Lots of Love: I recently read a blog from a mother who talked about the “heartbeat hug” — when an adult wraps an emotionally wrought toddler against their chest so the little one can hear their heartbeat. Apparently, studies have shown that has a physiological impact on kids’ systems, helping them to calm their breathing and their temper. I tried it the other day and … let’s just say, Jackson wasn’t quite into it! We’ll keep trying, as I do see the payoff of positivity. While harnessing patience in the midst of a screamfest isn’t easy, projecting calm can have a reverberating effect. Reciting a chorus of “I know, it must be hard” and “I’m sorry you’re upset” and “It’s OK, I’m here,” while rubbing Jackson’s back may not immediately stem the tears, but I think it starts to reinforce for a distraught little one that their parent will always be there for them — no matter how ridiculous they act!
Disengage: Like in life, sometimes the best way to solve a problem is just to walk away, and I’ve had to do that many a time when Jackson throws a fit. As someone who enjoys problem-solving, it grinds my gears when I can’t calm down my kid no matter how hard I try. As the frustration builds, so does my blood pressure and my own emotions, which only inflame the situation. At times I’ve told Jackson to just let it out and I’ve gone and done dishes or sat out back for a few minutes, or even just stayed with him and done other things in an effort to illustrate that his boundary-testing behavior wasn’t going to get the rise and attention that he craves. Disengaging is definitely one of the hardest strategies.
Pick Your Battles: Recently on a walk, Jackson — hot, overtired and ready for his nap — threw his two cars on the ground and refused to pick them up, instead directing my hand to the ground and saying “Get it.” I told him to get them himself, counted to three to prompt him, put him in a time out on the curb and started pretending I was going to walk away more times than I can count. He wouldn’t budge and the tears started flowing. As much as I wanted to battle it out with him, I knew he needed a nap and I needed to work, so, after a solid 10 minutes of this, I finally just yelled “Fine!” grabbed the cars, picked him up and marched home. As parents, I think we often feel pressured to get discipline right every single time; after all, we’re tasked with laying the groundwork for how our children will behave, react, and process emotions later in life. That’s a pretty tall order. As a white boy growing up in the suburbs, Jackson’s going to move through life with considerable privilege, so whenever he acts bratty, I automatically worry that giving in will allow ideas of entitlement to grow; with a bit of logic, however, I know that my sanity is just as important for both of us as teaching a life lesson in the moment. And I know that, most likely, this 2-year-old isn’t going to remember that one time I gave in and picked up his cars, but he may remember an all-out screaming match with his nerve-frayed mother in the street.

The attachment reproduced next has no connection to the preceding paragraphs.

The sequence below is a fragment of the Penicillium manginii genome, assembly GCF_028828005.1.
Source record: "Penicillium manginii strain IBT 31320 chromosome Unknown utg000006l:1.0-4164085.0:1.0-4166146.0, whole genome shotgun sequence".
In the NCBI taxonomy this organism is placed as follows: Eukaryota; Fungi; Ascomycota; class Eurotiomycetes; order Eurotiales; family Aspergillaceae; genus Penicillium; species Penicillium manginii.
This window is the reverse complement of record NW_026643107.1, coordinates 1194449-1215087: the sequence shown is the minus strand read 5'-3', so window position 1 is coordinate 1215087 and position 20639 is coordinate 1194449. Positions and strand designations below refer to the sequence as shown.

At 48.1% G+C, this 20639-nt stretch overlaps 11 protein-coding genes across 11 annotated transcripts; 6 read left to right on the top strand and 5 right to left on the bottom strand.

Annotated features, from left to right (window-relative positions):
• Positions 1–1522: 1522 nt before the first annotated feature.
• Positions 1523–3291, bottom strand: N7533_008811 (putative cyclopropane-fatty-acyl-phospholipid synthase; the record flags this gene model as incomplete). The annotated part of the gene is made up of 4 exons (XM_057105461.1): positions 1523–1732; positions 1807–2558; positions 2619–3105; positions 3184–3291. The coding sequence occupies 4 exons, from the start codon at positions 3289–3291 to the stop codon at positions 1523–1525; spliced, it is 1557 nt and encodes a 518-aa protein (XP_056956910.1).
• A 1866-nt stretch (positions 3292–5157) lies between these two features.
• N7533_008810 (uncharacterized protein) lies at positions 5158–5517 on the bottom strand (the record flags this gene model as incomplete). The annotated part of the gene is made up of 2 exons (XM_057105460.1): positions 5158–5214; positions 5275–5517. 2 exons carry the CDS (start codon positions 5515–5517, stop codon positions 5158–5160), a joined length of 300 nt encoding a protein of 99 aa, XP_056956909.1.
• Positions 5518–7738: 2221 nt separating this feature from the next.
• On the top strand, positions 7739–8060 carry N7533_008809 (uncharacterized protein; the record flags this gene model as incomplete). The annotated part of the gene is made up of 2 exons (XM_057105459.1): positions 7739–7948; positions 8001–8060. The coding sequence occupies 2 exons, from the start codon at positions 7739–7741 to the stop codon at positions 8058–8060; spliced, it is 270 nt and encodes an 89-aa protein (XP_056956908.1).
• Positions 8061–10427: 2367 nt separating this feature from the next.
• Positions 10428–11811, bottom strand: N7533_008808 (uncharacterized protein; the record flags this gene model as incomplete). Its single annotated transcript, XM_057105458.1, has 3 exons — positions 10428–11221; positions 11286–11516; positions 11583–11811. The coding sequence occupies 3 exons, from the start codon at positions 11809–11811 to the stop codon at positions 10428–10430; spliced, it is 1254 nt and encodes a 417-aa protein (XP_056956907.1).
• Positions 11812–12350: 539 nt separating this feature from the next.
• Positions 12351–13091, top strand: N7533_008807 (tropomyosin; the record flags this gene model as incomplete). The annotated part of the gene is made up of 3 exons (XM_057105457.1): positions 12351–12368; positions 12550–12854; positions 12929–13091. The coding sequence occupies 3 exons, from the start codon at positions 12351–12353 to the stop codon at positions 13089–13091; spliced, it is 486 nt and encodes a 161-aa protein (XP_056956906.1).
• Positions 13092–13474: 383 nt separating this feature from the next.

A lot of the frustration I feel when Jackson acts up isn’t because of his actual behavior — though toddler screaming is a special circle of hell — but rather because I don’t know how to control it and worry I’ll do the wrong thing, which I think many parents would agree with. However, like all aspects of parenting, I think if you strive to act out of love, not impatience, anger or frustration, that’s what matters most. Walking away out of self-preservation is an eventual means of showing your child you love them, just as is sitting next to them and riding out the tantrum with them. As long as you come from a place of compassion — despite the tears — your kid may thank you. And until then, there’s always wine.